pluto
Composite, enhanced-color image of Pluto (lower right) and its largest moon Charon (upper left) taken by NASA's New Horizons spacecraft on July 14, 2015. Pluto and Charon are shown with approximately correct relative sizes, but their true separation is not to scale. NASA/JHUAPL/SwRI

A new study conducted by researchers at the University of Central Florida in Orlando has revealed that the reasons which made Pluto lost its planetary status are not valid. It was in 2006 that the planetary status of Pluto initially faced a threat when a team of scientists at the International Astronomical Union (IAU)established the definition of a planet. These experts argued that a planet should be the largest gravitational force in its orbit.

However, in the case of Pluto, things are different, as it is largely influenced by the gravity of its neighbouring planet Neptune. It should be also noted that Pluto shares its orbit with frozen gases and various other objects in the Kuiper belt.

The new study, led by UCF planetary scientist Philip Metzger, argues that these standards put forward by researchers in 2006 were not supported in any of the research literature. During the study, Philip Metzger and his team analyzed review literature from the past 200 years and found that there was only a single literature written in 1802 which talks about the 'clearing orbit' requirement to attain the planetary status. Moreover, this literature from 1802 is also based on a disproven reasoning.

"The IAU definition would say that the fundamental object of planetary science, the planet, is supposed to be a defined on the basis of a concept that nobody uses in their research. And it would leave out the second-most complex, an interesting planet in our solar system. We now have a list of well over 100 recent examples of planetary scientists using the word planet in a way that violates the IAU definition, but they are doing it because it's functionally useful," said Metzger, Daily Mail reports.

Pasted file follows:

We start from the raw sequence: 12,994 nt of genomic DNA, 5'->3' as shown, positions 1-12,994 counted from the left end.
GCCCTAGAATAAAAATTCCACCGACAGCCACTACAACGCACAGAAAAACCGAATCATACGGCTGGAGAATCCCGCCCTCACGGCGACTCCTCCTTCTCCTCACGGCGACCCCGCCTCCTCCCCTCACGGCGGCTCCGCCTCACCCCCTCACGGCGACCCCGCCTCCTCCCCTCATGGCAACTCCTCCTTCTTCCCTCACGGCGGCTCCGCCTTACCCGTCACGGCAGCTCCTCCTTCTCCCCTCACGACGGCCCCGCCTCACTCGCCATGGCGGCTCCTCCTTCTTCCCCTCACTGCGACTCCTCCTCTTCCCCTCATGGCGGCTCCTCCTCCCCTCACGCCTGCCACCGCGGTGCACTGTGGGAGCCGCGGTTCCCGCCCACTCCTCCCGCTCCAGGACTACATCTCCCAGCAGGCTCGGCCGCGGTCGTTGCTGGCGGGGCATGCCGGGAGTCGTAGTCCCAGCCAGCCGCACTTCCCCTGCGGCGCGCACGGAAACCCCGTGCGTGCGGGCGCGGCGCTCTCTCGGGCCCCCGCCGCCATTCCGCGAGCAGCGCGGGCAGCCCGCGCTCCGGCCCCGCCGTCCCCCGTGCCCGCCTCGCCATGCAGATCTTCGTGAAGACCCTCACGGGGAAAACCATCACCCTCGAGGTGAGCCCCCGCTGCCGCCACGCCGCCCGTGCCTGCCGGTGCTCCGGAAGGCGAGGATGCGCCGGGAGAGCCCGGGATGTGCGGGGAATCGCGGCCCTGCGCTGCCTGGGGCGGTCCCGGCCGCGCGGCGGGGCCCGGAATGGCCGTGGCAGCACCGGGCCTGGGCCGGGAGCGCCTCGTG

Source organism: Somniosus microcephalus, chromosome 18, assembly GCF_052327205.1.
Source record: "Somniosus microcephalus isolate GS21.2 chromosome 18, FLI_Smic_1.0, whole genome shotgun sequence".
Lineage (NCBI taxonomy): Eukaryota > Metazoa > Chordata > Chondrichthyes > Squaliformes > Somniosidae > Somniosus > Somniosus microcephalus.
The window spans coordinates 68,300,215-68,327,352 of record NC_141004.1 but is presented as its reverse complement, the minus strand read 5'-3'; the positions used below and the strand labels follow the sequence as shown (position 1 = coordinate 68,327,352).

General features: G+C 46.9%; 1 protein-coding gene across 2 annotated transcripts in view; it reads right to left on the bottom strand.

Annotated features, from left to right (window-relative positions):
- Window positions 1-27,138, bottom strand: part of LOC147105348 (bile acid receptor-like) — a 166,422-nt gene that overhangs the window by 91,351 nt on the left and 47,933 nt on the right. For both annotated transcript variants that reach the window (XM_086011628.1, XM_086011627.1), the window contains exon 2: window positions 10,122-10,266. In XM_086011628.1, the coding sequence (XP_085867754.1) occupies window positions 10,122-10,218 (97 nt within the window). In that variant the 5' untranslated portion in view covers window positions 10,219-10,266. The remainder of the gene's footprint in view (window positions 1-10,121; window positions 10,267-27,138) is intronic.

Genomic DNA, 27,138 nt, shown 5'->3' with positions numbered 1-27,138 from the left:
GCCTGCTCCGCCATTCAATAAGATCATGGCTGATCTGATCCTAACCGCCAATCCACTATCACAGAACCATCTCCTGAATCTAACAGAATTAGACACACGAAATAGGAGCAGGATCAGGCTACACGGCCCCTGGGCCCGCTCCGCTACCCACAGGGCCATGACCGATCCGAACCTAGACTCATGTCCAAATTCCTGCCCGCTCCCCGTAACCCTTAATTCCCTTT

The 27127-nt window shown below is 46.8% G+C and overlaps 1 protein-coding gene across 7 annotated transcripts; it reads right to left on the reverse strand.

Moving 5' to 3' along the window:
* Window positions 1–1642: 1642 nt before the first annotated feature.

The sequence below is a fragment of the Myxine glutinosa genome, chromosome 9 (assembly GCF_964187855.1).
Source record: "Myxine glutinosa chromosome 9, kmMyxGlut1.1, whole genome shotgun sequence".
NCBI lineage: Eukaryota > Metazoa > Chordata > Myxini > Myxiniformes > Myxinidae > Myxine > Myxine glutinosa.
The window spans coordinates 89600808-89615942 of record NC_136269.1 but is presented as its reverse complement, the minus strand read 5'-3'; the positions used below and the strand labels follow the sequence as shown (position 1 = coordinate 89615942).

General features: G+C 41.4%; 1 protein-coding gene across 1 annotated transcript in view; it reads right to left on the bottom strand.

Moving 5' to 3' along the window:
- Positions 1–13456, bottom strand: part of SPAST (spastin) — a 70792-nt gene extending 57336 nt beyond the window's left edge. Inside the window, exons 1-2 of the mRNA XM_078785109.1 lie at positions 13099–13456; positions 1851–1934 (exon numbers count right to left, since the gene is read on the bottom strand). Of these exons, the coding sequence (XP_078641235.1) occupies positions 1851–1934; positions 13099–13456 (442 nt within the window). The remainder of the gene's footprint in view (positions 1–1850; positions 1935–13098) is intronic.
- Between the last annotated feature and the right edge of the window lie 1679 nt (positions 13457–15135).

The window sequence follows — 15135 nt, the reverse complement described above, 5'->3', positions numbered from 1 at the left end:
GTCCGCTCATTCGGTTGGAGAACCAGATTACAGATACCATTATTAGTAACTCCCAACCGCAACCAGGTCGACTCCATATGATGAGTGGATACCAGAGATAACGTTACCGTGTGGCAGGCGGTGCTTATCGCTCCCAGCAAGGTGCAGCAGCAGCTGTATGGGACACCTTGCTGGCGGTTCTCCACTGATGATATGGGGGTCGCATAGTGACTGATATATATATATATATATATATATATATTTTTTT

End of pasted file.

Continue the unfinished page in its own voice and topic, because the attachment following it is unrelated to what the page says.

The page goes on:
Metzger also added that the definition of a planet based on 'clearing orbit' requirement is very sloppy. As per Metzger, there will be no planets in the solar system if they should satisfy the clearing orbit requirement.

"It's a sloppy definition. They didn't say what they meant by clearing their orbit. If you take that literally, then there are no planets because no planet clears its orbit," added Metzger.

Metzger also recommended that a planet should be classified after determining whether it is large enough that its gravity allows it to remain spherical in shape. The researcher suggested that Pluto is more dynamic and alive than Mars and made it clear that the only planet which has a more complex geology than Pluto is the earth.

In last December, a team of researchers at the NASA had suggested that there could be a liquid water ocean below the icy surface of Pluto. Soon after this revelation, many alien enthusiasts started arguing that extraterrestrial life may be harbouring in the oceans on the earth's farthest neighbour.